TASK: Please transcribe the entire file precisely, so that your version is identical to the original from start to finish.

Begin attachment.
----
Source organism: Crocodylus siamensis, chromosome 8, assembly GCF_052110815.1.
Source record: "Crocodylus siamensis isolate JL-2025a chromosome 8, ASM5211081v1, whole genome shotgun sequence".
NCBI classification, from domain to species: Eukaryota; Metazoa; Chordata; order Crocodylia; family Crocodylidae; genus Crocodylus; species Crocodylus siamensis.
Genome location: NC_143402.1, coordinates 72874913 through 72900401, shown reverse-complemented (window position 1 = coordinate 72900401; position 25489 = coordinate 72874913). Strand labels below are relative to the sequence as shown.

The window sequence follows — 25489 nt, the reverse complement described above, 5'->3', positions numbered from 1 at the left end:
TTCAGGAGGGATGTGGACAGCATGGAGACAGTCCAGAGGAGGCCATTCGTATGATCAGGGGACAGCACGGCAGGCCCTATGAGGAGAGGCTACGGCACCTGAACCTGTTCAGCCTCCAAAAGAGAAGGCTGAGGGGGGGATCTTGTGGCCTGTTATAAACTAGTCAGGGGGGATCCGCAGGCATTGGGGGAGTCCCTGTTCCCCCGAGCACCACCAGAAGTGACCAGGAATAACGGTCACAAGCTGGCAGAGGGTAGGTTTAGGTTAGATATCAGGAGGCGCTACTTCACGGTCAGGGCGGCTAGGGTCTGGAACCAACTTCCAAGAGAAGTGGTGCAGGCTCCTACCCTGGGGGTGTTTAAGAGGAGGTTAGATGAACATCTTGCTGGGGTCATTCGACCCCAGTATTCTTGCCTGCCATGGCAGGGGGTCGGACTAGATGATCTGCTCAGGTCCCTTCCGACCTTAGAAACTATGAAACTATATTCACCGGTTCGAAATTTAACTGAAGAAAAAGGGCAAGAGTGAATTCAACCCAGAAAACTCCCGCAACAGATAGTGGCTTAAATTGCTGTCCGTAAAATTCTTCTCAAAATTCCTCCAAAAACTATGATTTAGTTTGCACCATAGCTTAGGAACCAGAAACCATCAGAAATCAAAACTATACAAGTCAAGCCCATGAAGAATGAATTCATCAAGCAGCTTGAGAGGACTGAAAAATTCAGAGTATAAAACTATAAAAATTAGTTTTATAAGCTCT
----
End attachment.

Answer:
Source organism: Crocodylus siamensis, chromosome 8, assembly GCF_052110815.1.
Source record: "Crocodylus siamensis isolate JL-2025a chromosome 8, ASM5211081v1, whole genome shotgun sequence".
NCBI classification, from domain to species: Eukaryota; Metazoa; Chordata; order Crocodylia; family Crocodylidae; genus Crocodylus; species Crocodylus siamensis.
Genome location: NC_143402.1, coordinates 72874913 through 72900401, shown reverse-complemented (window position 1 = coordinate 72900401; position 25489 = coordinate 72874913). Strand labels below are relative to the sequence as shown.

The window sequence follows — 25489 nt, the reverse complement described above, 5'->3', positions numbered from 1 at the left end:
TTCAGGAGGGATGTGGACAGCATGGAGACAGTCCAGAGGAGGCCATTCGTATGATCAGGGGACAGCACGGCAGGCCCTATGAGGAGAGGCTACGGCACCTGAACCTGTTCAGCCTCCAAAAGAGAAGGCTGAGGGGGGGATCTTGTGGCCTGTTATAAACTAGTCAGGGGGGATCCGCAGGCATTGGGGGAGTCCCTGTTCCCCCGAGCACCACCAGAAGTGACCAGGAATAACGGTCACAAGCTGGCAGAGGGTAGGTTTAGGTTAGATATCAGGAGGCGCTACTTCACGGTCAGGGCGGCTAGGGTCTGGAACCAACTTCCAAGAGAAGTGGTGCAGGCTCCTACCCTGGGGGTGTTTAAGAGGAGGTTAGATGAACATCTTGCTGGGGTCATTCGACCCCAGTATTCTTGCCTGCCATGGCAGGGGGTCGGACTAGATGATCTGCTCAGGTCCCTTCCGACCTTAGAAACTATGAAACTATATTCACCGGTTCGAAATTTAACTGAAGAAAAAGGGCAAGAGTGAATTCAACCCAGAAAACTCCCGCAACAGATAGTGGCTTAAATTGCTGTCCGTAAAATTCTTCTCAAAATTCCTCCAAAAACTATGATTTAGTTTGCACCATAGCTTAGGAACCAGAAACCATCAGAAATCAAAACTATACAAGTCAAGCCCATGAAGAATGAATTCATCAAGCAGCTTGAGAGGACTGAAAAATTCAGAGTATAAAACTATAAAAATTAGTTTTATAAGCTCT